It's 1819 All Over Again
The great thing about history is that we can learn to ignore it. Here is an interesting article by C.J. Maloney on the American housing bubble of 1819 that I recommend for reading, and eventual ignoring. Learning from history is clearly a foolish endeavor that only antigovernment terrorist enablers would ever take part in.
An excerpt from this pointless analysis:
"Amidst much hypocrisy, backroom dealing, bribery, threats, and displays of great oratorical skill, they proposed for themselves more money and power: another central bank, America's second go at the institution. (We are now on our fourth.) The new Bank of the United States was up and running by 1816, with the ostensible purpose of bringing the state banks' inflation to heel.
Instead, the men who ran the new central bank promised not to demand redemption of any state bank paper notes until over one year later. And they bailed out the insolvent state banks with $6 million in taxpayer money. The more things change, the more they stay the same.
To add injury to insult, the men who ran the central bank "jumped on the inflationary bandwagon" themselves (Dupre 2006, p. 271). Printing paper and promises with Bernanke-like abandon, within two years of its creation they had loaned $41 million worth of gold promises and issued paper bank notes redeemable in gold worth $23 million, all on top of just $2.5 million worth of gold (Dupre 2006, p. 270), a level of leverage insane enough to make a Lehman Brothers risk manager feel right at home.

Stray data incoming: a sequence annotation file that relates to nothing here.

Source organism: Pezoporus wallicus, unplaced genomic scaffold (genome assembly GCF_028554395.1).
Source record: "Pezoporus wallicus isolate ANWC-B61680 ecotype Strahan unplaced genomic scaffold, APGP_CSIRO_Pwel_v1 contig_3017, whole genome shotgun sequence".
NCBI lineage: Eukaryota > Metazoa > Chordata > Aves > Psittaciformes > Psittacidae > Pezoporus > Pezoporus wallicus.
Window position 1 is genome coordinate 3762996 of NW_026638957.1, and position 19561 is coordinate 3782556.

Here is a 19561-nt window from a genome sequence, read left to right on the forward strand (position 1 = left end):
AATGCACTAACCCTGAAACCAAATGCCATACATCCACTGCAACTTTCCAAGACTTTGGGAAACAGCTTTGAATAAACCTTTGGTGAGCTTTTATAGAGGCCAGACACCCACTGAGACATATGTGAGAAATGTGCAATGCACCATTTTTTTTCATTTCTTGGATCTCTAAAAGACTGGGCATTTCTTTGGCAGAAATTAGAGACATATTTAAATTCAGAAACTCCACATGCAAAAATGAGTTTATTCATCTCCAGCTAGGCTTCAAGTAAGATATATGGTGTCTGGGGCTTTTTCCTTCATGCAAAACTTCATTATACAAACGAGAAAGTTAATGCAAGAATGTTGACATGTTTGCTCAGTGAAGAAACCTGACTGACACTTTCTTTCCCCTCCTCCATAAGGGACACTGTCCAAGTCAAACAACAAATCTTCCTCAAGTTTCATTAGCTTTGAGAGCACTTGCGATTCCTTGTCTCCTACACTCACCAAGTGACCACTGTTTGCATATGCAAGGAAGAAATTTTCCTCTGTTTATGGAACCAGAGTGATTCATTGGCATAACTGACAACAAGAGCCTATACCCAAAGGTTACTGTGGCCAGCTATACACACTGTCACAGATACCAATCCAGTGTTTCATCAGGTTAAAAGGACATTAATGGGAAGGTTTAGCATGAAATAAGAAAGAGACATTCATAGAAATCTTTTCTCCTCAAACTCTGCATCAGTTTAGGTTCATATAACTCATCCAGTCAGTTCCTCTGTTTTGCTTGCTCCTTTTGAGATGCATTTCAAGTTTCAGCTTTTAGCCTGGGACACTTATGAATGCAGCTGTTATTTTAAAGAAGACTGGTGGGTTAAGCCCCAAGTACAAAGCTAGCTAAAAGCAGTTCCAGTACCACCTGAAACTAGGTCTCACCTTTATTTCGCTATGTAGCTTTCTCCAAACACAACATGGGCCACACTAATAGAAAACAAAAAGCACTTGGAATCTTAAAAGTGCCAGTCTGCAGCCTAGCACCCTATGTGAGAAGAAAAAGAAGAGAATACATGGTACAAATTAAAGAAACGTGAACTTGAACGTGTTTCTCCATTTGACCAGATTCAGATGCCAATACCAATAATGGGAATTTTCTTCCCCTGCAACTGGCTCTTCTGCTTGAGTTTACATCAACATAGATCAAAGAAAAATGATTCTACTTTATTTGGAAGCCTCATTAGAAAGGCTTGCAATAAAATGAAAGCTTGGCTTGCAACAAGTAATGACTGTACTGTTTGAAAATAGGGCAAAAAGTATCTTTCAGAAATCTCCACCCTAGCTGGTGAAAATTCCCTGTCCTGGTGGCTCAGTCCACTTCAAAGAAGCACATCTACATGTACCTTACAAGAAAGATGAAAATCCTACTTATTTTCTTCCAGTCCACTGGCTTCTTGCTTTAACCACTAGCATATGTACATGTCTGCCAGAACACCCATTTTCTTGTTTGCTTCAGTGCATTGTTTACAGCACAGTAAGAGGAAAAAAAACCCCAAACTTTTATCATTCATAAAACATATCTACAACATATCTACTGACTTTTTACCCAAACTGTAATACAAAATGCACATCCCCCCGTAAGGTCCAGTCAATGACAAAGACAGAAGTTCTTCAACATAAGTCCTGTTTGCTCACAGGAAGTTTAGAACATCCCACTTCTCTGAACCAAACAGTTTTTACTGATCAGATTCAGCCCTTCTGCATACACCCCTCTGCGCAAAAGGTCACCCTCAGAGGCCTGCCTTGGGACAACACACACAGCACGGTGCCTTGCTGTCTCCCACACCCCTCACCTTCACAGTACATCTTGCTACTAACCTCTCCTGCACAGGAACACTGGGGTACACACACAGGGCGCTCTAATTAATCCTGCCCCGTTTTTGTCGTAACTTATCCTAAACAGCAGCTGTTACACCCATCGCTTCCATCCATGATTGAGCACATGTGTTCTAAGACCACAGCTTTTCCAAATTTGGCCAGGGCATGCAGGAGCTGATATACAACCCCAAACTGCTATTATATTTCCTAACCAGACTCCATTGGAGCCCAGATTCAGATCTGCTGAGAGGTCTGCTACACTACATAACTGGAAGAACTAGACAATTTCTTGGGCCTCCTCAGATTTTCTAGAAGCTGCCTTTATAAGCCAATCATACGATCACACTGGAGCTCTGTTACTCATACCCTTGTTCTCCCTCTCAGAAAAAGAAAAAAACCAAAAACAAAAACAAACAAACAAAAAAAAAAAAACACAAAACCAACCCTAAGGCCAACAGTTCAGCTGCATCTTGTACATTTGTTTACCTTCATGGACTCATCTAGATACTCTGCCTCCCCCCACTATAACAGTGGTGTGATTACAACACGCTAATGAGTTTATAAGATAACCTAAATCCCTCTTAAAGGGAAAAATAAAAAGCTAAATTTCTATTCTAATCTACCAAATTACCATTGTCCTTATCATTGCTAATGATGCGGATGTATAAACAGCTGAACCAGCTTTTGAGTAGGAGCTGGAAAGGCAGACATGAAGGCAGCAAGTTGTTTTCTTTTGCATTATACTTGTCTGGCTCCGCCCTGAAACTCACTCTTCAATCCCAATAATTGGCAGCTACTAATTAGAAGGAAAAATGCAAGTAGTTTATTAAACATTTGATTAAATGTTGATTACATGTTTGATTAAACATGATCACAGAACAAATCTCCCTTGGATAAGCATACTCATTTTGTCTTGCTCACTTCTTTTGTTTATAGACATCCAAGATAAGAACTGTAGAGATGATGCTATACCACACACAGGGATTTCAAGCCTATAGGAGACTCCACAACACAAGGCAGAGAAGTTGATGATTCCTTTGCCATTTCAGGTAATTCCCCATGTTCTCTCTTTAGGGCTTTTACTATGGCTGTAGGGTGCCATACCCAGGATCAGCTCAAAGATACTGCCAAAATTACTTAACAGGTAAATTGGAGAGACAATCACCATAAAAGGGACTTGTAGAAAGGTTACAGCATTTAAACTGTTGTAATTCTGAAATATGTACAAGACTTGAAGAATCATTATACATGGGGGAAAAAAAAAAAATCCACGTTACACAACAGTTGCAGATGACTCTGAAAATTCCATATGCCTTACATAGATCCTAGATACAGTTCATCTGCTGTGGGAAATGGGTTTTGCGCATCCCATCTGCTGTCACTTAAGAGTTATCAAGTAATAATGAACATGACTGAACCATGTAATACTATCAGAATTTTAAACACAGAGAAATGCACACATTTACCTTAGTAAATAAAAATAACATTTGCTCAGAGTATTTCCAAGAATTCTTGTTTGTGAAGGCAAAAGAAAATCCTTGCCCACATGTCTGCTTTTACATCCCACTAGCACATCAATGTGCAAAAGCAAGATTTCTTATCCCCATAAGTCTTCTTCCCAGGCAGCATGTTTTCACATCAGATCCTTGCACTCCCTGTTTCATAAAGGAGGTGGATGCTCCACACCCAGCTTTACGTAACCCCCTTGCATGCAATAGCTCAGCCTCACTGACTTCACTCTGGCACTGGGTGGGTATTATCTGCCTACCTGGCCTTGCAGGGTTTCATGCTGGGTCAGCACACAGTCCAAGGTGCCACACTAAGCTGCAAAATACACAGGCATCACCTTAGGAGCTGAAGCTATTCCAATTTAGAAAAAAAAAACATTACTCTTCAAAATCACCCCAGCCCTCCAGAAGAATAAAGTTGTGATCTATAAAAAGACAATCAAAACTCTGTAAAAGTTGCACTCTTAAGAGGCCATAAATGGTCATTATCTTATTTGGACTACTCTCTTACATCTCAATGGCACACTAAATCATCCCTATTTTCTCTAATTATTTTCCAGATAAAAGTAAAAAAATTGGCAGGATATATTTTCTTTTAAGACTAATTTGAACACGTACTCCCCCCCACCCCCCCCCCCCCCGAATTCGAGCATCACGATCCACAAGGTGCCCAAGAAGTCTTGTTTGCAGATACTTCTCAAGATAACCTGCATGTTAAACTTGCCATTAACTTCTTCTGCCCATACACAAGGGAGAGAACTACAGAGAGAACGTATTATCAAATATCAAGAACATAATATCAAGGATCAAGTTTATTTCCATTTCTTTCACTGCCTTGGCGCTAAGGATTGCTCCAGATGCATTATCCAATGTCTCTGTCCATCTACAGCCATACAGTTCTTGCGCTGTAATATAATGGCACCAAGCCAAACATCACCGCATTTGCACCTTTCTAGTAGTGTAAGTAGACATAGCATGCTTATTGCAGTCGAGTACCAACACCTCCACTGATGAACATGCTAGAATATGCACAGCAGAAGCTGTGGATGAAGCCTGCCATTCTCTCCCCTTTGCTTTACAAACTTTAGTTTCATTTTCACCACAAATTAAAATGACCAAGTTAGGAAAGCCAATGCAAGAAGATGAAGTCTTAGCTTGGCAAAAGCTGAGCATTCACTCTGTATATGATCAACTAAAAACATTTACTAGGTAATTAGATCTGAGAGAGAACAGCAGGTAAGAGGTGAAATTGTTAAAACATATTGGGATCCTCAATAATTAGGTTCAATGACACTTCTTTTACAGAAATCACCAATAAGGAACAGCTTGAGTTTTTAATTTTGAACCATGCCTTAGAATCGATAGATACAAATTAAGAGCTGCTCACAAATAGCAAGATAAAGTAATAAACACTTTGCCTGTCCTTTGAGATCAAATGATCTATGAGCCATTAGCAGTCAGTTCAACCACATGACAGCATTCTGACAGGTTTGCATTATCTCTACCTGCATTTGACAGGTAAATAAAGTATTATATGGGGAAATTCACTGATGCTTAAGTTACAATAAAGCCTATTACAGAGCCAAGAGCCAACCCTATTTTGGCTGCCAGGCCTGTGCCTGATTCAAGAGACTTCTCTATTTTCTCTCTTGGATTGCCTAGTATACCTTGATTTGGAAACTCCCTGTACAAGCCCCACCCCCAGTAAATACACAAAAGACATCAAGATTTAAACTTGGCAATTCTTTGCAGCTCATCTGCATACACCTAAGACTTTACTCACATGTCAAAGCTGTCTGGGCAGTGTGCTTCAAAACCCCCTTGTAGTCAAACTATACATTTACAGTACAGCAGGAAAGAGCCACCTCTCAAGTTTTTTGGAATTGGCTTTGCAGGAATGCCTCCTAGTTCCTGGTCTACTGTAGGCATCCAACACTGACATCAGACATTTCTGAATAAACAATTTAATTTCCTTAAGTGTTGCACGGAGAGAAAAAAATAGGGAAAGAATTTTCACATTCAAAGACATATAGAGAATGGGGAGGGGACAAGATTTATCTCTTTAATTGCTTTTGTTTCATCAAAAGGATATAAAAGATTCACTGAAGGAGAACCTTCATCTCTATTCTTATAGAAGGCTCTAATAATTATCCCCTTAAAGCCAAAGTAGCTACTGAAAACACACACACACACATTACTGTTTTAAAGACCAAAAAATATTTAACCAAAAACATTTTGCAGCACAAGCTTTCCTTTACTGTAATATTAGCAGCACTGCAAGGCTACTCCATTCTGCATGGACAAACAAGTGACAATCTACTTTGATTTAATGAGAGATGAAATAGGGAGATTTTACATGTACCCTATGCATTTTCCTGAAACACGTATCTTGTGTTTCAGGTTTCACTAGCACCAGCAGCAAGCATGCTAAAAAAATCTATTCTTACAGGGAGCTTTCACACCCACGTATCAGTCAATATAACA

"Flood[ing] the market with bank notes it could not now redeem" (Dobson 2002, p. 105) between 1816 and 1818, the supply of paper bank notes and credit on the US market grew by 40.7%, "most of it supplied by the Bank of the United States" (Rothbard 2007, p. 87). The Philadelphia and Baltimore branches of the bank would prove to be the most profligate — and the most corrupt — of all.
The economic dislocations gained steam throughout 1816–1818, and prices in real estate, land, and slaves floated upward on credit. As 1818 feverishly arrived, though, it was only the greatest of the fools who were buying. The music would soon come to an end since the postwar prosperity was built on a foundation of nothing more than pieces of paper with promises scribbled on them. In the actual vaults, there was precious little money (the pledged gold) at all."
David in Qatar